In July of 2019, I was lucky enough to attend the first ever Bourbon And Time event in Kentucky. Bourbon And Time, organized by Eric (@scotchandtime on Instagram), is a gathering of whiskygrammers (I don’t like the “I” word), YouTubers, distillery representatives, and others from the industry. We explored new offerings, learned about up and coming brands, and visited some of the more recognizable distilleries in bourbon.
Make no mistake. This event was sponsored by the brands that were at the event. Eric was the facilitator and organizer but the brands made this weekend possible. In exchange for their participation, these brands were featured on the social media accounts and websites (hello!) of the attendees with an extensive reach of followers/readers.
After an interesting Uber adventure that had us driving back and forth past our destination without finding it, we finally ended up at the Brown Forman Cooperage. Before I continue, it’s worth nothing that much like the Balvenie Cask 191 event I attended in 2017, this was a gathering of people that interact on a daily basis through social media but were meeting face to face for the first time. It was a really cool experience both meeting everyone and observing the casual interactions all weekend between people who had only met in person that afternoon.
We started in the tasting room across the street to learn both about the cooperage itself, the process of making barrels, some rules and regulations for the tour, and to try the two Cooper’s Craft expressions. Cooper’s Craft is an interesting product line as both the label and bottle list “The Brown Forman Cooperage” as the producer. Involving the barrel makers themselves is an interesting twist on making bourbon. We tried the flagship 82.2 proof expression and a 100 proof expression from their “chiseled and charred” barrels. The 100 proof was the better sipper neat for sure. As an experiment, I even mixed the two together and waited a few minutes to see what would happen.
It wasn’t better. (Maybe those blenders know a thing or two.)
Next, we split up into two groups and toured the cooperage itself. Eye and ear protection was a requirement the whole time and with good reason. With wood being cut, metal being bent, and barrels being charred with huge open flames, there were plenty of hazards. When we first walked in, there was a count showing the number of barrels that had been made that day. The screen read 894.
The barrel making process is pretty similar no matter which cooperage you visit. Staves, barrel heads, and hoops are assembled into a barrel shape. That barrel is toasted and then charred. You would think that if you’ve seen one cooperage, you’ve seem them all. This was not the case. Both the scale and process at Brown Foreman Cooperage is on a completely different level than most cooperages. There was a team of at least 30 people all working at various stations. Some were cutting and shaping staves. Others were shaping the hoops. Others still were pressure testing the freshly completed barrels. Everything was fast and efficient. I watched a few barrels get raised (assembled) in seconds. By the time the 20-30 minute tour was over, the barrel count display read 963.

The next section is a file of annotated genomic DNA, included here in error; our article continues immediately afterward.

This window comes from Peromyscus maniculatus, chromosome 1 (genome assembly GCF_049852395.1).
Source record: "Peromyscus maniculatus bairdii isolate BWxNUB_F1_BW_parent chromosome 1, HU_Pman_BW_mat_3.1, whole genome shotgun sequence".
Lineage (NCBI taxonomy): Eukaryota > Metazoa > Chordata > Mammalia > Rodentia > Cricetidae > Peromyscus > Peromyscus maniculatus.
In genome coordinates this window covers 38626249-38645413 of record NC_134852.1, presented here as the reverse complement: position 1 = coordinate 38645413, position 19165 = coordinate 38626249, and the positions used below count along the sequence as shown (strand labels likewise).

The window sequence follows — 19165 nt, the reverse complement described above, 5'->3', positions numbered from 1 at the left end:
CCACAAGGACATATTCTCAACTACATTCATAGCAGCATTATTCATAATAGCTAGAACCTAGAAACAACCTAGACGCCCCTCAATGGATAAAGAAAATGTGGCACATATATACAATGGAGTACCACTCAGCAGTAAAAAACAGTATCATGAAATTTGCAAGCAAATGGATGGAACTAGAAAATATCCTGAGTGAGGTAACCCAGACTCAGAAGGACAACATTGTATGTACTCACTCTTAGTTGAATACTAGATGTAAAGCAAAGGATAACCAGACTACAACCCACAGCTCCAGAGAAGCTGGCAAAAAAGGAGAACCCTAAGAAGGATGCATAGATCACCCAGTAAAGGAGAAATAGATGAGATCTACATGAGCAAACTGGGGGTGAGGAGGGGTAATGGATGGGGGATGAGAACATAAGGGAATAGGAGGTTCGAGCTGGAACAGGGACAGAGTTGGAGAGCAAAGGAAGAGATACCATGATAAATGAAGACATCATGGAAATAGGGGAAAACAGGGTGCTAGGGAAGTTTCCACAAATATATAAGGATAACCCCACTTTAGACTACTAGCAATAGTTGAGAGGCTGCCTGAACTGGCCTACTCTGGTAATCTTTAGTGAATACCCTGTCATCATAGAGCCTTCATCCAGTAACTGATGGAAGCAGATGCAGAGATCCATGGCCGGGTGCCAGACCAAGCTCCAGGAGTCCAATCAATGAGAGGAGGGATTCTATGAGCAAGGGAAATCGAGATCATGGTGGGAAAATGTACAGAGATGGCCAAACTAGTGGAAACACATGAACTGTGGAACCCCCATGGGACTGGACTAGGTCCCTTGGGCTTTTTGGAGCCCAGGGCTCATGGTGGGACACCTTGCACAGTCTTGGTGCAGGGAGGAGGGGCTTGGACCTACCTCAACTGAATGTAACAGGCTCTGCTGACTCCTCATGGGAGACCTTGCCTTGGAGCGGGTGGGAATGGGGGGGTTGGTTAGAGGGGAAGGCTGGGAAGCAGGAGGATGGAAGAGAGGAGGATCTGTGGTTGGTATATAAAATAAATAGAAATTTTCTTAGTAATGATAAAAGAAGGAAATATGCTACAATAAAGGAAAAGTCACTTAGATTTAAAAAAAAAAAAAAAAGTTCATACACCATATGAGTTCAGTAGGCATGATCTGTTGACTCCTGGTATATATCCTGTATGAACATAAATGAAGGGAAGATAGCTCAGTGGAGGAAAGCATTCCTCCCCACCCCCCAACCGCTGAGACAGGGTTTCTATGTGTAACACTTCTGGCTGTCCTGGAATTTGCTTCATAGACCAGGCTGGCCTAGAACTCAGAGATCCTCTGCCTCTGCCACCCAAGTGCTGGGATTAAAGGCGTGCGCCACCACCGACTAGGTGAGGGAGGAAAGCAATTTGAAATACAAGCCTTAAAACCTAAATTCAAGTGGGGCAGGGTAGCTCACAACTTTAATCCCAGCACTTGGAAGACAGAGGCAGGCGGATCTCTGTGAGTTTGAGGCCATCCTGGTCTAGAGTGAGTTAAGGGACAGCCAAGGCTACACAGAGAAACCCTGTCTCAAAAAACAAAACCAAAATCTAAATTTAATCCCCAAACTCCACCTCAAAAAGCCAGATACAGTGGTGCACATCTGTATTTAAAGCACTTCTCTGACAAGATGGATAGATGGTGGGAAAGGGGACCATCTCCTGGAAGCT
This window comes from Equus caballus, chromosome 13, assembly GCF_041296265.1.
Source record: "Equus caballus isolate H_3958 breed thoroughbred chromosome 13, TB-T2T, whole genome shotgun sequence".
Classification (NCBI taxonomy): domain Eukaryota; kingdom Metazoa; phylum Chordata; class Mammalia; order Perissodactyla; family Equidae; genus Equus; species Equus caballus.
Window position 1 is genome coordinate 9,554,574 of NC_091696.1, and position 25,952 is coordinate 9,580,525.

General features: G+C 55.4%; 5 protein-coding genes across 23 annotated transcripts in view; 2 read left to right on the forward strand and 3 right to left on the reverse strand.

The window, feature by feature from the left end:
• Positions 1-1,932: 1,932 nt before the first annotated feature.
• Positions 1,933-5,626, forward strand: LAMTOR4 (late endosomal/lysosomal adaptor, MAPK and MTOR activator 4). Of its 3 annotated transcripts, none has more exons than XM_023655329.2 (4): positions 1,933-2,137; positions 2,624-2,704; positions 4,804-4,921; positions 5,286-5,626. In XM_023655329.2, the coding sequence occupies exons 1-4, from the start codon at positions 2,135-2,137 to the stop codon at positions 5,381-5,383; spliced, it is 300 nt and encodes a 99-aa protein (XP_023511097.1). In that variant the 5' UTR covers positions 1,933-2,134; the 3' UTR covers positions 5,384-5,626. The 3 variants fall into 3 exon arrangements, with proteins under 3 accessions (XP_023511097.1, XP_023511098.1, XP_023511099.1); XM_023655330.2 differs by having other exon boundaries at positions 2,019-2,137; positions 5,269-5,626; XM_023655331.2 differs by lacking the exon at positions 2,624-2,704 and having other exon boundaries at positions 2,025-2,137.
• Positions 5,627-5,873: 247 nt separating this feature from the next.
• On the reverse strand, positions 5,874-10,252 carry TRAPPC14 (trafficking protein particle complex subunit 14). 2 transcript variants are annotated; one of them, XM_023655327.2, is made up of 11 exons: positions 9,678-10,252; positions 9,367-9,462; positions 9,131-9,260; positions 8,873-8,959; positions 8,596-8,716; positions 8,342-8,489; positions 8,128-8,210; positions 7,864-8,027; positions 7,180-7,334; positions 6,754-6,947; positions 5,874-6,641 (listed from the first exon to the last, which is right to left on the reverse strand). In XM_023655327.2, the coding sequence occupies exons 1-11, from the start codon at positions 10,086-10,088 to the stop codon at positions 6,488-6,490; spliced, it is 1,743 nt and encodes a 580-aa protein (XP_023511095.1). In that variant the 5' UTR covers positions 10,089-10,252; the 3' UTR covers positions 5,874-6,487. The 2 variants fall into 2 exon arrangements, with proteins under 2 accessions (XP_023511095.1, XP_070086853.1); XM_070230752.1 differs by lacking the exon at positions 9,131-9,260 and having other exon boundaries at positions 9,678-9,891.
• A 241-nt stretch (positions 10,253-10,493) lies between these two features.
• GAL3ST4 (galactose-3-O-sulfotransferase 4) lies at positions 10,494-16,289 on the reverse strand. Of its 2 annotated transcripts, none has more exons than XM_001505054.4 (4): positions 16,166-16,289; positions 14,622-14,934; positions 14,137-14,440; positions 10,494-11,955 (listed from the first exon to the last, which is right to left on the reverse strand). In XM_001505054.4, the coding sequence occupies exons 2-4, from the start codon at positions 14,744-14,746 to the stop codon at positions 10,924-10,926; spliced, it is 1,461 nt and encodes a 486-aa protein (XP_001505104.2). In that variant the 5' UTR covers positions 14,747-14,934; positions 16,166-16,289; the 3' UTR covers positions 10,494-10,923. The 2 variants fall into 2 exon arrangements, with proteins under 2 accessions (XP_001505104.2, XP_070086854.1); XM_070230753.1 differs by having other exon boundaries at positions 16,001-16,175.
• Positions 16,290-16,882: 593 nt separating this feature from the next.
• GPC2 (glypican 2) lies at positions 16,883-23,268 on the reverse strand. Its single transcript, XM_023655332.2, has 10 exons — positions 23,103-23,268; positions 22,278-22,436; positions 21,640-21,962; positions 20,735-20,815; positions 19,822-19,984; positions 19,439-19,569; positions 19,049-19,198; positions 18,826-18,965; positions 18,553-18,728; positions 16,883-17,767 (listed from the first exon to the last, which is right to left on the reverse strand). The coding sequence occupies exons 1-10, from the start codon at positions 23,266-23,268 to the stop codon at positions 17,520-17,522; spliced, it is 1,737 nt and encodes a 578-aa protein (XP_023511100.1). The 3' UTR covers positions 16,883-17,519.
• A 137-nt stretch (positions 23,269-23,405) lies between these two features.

With the cooperage tour and tasting behind us, we moved on to Bardstown Bourbon Company for Friday’s main tasting event. Bardstown Bourbon Company is a fascinating organization because they transcend any one segment of the bourbon industry. They are a distillery: both for their own releases and as the contract distiller for many other brands. They are a full service restaurant and vintage spirits bar. They do events planning and hosting. They are planning construction of a hotel on site in the near future. Since opening in 2016, they are already one of the largest producers of whiskey in Kentucky. It’s safe to assume they are going to be a big part of the industry from now on.
We walked inside and up the stairs past the “Closed for Private Event” sign to find a room lined with tables occupied by the various brands. My eye was immediately drawn to Al Young from Four Roses. It was strongly hinted before the event that we would be tasting the Al Young 50th Anniversary bottling and sure enough, a bottle was on hand for the event. Despite the allure of the whiskey waiting for us, I kept my eye on the true prize to start the evening: the empty food line. After grabbing something to eat, I made my way inside. The room was well represented with both big players and smaller brands in attendance. At the far end of the room was a table for Oak and Bond Coffee, who specialize in barrel aged coffees.
At the other end of the room was the table set up for Bardstown Bourbon Company. In addition to their Fusion and Discovery series bottles, they also had freshly drawn samples of whiskies that will become a part of their Collaborative Series: an apple brandy finish, an orange curacao finish, and a double mistelle finish. I started with the orange curacao finish first and told BBC president David Mandell that it’s the closet anyone has ever come to successfully incorporating that type of finish in an American whiskey. Willett XCF and Parker’s Heritage 12th Edition are not well balanced and the Bardstown Bourbon release was way better in that regard. The apple brandy finish was next and I found it really interesting to find those prominent orchard fruit notes as a separate layer on top of the whiskey as opposed to being baked into the makeup of the spirit itself. Finally, I tried the mistelle finish. David warned me that this was the showstopper and he was right. The closest comparison I can make is that this is like an extra sweet port-like finish. That particular combination of dark fruits and berries was something I haven’t encountered before. It was truly a pour to remember.